St. Petersburg Times
Special report
Video report
  • For their own good
    Fifty years ago, they were screwed-up kids sent to the Florida School for Boys to be straightened out. But now they are screwed-up men, scarred by the whippings they endured. Read the story and see a video and portrait gallery.
  • More video reports
Multimedia report
Print Email this storyEmail story Comment Email editor
Fill out this form to email this article to a friend
Your name Your email
Friend's name Friend's email
Your message


Midas touches the mundane

Footballs, fish cans, mousetraps - in fact, most trappings of everyday life - turn golden in the hands of jeweler Sidney Mobell, as he gilds the ordinary.

Published May 30, 2006

[Times photos: Dirk Shadd]
Jeweler extraordinaire Sidney Mobell playfully poses with a reflection of his take on Monopoly, which translates the board game into a dazzling display of rubies, diamonds, sapphires and gold
Silence isn’t golden when one sports a jeweled gold cell phone, set with 466 gemstones that include diamonds, rubies and sapphires, by Mobell. Visitors to the new exhibition of his work at the Florida International Museum in St. Petersburg will be able to look, but not to dial.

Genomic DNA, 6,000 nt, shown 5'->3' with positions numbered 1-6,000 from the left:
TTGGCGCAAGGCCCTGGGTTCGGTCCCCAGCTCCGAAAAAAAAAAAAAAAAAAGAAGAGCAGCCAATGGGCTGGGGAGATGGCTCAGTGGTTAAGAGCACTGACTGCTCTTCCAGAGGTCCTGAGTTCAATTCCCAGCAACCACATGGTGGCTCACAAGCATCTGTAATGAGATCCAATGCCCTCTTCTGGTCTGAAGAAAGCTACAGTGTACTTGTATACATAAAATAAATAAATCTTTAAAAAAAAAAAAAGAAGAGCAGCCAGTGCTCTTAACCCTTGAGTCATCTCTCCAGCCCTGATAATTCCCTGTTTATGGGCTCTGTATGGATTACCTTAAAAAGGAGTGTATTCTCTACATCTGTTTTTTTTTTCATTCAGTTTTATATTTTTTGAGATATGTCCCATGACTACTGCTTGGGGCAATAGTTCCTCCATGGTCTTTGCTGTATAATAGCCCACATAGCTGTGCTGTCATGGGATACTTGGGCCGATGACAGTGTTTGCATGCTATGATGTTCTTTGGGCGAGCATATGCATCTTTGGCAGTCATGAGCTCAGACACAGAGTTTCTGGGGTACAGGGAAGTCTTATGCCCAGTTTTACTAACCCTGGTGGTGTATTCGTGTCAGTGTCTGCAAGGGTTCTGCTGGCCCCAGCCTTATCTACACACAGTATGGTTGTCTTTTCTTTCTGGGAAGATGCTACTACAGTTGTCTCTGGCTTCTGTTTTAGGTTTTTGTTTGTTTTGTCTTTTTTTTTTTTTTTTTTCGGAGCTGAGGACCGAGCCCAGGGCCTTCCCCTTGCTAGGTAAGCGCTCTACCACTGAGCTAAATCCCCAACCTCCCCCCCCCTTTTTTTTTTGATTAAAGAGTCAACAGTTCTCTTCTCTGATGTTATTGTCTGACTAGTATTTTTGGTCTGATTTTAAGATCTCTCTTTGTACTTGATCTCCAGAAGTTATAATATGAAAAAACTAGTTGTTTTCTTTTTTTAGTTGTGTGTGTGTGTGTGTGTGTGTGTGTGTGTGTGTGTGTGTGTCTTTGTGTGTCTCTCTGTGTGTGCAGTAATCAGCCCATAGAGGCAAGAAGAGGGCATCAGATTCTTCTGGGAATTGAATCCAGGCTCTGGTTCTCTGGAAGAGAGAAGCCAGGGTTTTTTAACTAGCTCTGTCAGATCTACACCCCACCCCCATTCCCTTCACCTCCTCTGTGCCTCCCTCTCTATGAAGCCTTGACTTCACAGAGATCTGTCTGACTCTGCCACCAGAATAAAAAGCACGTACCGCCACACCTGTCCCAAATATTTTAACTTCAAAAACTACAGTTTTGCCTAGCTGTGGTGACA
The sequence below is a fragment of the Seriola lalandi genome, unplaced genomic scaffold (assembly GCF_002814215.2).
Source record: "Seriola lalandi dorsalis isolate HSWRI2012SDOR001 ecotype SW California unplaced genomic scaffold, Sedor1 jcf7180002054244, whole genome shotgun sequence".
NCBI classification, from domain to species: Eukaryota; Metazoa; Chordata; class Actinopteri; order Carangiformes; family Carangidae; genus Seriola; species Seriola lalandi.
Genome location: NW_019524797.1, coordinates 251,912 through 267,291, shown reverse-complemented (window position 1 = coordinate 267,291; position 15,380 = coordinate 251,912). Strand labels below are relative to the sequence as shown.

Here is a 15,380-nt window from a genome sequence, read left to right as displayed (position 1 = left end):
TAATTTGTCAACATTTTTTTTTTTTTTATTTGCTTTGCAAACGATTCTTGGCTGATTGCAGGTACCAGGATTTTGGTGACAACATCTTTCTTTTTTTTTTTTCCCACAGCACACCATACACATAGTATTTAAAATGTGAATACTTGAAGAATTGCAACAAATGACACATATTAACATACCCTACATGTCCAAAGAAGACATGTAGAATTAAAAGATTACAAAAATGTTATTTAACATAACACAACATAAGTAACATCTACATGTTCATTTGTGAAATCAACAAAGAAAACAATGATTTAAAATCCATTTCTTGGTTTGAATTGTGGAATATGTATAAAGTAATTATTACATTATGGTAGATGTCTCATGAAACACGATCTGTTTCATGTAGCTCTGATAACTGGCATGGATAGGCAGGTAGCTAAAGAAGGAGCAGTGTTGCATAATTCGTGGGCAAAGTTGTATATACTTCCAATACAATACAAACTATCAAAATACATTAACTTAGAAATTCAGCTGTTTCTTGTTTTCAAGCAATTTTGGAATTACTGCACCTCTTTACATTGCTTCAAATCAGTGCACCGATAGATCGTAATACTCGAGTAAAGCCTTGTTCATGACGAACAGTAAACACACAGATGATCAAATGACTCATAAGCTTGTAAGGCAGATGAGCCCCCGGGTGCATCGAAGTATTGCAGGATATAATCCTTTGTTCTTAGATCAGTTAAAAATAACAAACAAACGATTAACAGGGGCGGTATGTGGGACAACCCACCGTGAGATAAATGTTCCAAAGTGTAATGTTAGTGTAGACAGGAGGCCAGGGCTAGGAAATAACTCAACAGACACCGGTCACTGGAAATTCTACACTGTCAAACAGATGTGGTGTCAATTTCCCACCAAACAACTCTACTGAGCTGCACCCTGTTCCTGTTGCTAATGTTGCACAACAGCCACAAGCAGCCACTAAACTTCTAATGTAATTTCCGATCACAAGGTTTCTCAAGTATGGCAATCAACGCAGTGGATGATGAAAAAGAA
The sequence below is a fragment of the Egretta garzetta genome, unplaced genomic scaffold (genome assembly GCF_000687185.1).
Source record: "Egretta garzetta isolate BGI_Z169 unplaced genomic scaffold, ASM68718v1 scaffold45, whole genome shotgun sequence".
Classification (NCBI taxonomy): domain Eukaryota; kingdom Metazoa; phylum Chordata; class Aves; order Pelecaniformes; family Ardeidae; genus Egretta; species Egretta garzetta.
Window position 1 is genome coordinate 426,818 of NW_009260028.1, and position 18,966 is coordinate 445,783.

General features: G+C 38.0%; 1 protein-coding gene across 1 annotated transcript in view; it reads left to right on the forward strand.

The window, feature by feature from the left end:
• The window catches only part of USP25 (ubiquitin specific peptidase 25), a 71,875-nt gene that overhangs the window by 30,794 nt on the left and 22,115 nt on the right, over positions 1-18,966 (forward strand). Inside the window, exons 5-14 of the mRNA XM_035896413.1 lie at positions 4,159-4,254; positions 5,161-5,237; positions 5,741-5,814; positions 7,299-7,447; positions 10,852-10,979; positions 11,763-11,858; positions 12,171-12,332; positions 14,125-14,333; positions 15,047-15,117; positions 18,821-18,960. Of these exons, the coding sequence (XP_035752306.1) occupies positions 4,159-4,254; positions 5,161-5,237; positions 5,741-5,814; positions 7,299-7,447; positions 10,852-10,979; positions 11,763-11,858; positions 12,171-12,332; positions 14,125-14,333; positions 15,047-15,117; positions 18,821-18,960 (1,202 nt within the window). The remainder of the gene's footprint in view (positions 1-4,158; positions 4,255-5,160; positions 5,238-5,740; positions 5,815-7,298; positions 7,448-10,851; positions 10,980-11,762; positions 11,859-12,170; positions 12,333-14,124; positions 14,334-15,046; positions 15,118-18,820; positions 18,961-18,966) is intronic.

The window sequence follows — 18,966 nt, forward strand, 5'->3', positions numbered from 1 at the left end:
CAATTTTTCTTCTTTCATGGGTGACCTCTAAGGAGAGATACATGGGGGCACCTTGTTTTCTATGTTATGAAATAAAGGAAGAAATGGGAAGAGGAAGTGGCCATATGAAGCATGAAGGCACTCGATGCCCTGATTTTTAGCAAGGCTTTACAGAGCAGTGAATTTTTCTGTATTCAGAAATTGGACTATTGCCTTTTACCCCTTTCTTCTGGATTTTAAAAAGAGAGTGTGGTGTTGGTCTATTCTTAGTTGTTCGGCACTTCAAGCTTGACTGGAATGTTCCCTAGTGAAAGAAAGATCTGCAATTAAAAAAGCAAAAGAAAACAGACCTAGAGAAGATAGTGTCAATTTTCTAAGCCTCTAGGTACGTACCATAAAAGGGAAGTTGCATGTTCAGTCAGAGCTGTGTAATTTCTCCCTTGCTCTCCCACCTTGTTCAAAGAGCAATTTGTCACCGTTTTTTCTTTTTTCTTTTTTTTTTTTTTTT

There’s nothing fishy about this one-of-a-kind gold sardine can, enhanced by 55 cut diamonds, made on a whim by Mobell. His wife thought he was crazy.

The symbolic first pitch of a team's baseball season is a big deal for the celebrity standing on the mound.

It was a really big deal for Sidney Mobell, the honored first-pitch man who was poised in Candlestick Park for the Giants' opening game. In his hand was a gold-laminated, diamond-encrusted baseball the famous San Francisco jeweler had created for the occasion.

Did the ball make it across the plate?

"Not even close," Mobell says, 13 years later. "It landed halfway there, in the dirt."

But he still has that baseball, dusted off and glittering, one of three he made. He gave the others to the team's owner and the city's mayor.